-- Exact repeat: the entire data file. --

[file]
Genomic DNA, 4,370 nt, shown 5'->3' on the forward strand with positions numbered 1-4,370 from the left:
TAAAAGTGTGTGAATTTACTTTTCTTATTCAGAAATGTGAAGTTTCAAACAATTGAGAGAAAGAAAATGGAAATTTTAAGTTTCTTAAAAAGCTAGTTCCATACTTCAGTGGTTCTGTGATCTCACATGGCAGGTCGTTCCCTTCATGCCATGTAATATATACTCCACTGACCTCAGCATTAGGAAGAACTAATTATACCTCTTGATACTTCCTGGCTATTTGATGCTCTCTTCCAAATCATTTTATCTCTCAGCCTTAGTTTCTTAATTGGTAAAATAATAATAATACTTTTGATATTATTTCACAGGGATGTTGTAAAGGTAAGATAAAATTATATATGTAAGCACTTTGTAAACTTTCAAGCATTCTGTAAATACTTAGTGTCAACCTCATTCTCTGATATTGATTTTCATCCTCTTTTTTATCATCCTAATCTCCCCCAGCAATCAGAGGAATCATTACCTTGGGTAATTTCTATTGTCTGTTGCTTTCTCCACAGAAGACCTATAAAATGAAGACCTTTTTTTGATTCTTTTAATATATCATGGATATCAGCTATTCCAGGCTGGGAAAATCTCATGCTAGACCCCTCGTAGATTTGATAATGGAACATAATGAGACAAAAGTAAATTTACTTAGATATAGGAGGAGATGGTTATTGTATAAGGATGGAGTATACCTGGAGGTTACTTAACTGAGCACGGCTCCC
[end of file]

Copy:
Genomic DNA, 4,370 nt, shown 5'->3' on the forward strand with positions numbered 1-4,370 from the left:
TAAAAGTGTGTGAATTTACTTTTCTTATTCAGAAATGTGAAGTTTCAAACAATTGAGAGAAAGAAAATGGAAATTTTAAGTTTCTTAAAAAGCTAGTTCCATACTTCAGTGGTTCTGTGATCTCACATGGCAGGTCGTTCCCTTCATGCCATGTAATATATACTCCACTGACCTCAGCATTAGGAAGAACTAATTATACCTCTTGATACTTCCTGGCTATTTGATGCTCTCTTCCAAATCATTTTATCTCTCAGCCTTAGTTTCTTAATTGGTAAAATAATAATAATACTTTTGATATTATTTCACAGGGATGTTGTAAAGGTAAGATAAAATTATATATGTAAGCACTTTGTAAACTTTCAAGCATTCTGTAAATACTTAGTGTCAACCTCATTCTCTGATATTGATTTTCATCCTCTTTTTTATCATCCTAATCTCCCCCAGCAATCAGAGGAATCATTACCTTGGGTAATTTCTATTGTCTGTTGCTTTCTCCACAGAAGACCTATAAAATGAAGACCTTTTTTTGATTCTTTTAATATATCATGGATATCAGCTATTCCAGGCTGGGAAAATCTCATGCTAGACCCCTCGTAGATTTGATAATGGAACATAATGAGACAAAAGTAAATTTACTTAGATATAGGAGGAGATGGTTATTGTATAAGGATGGAGTATACCTGGAGGTTACTTAACTGAGCACGGCTCCC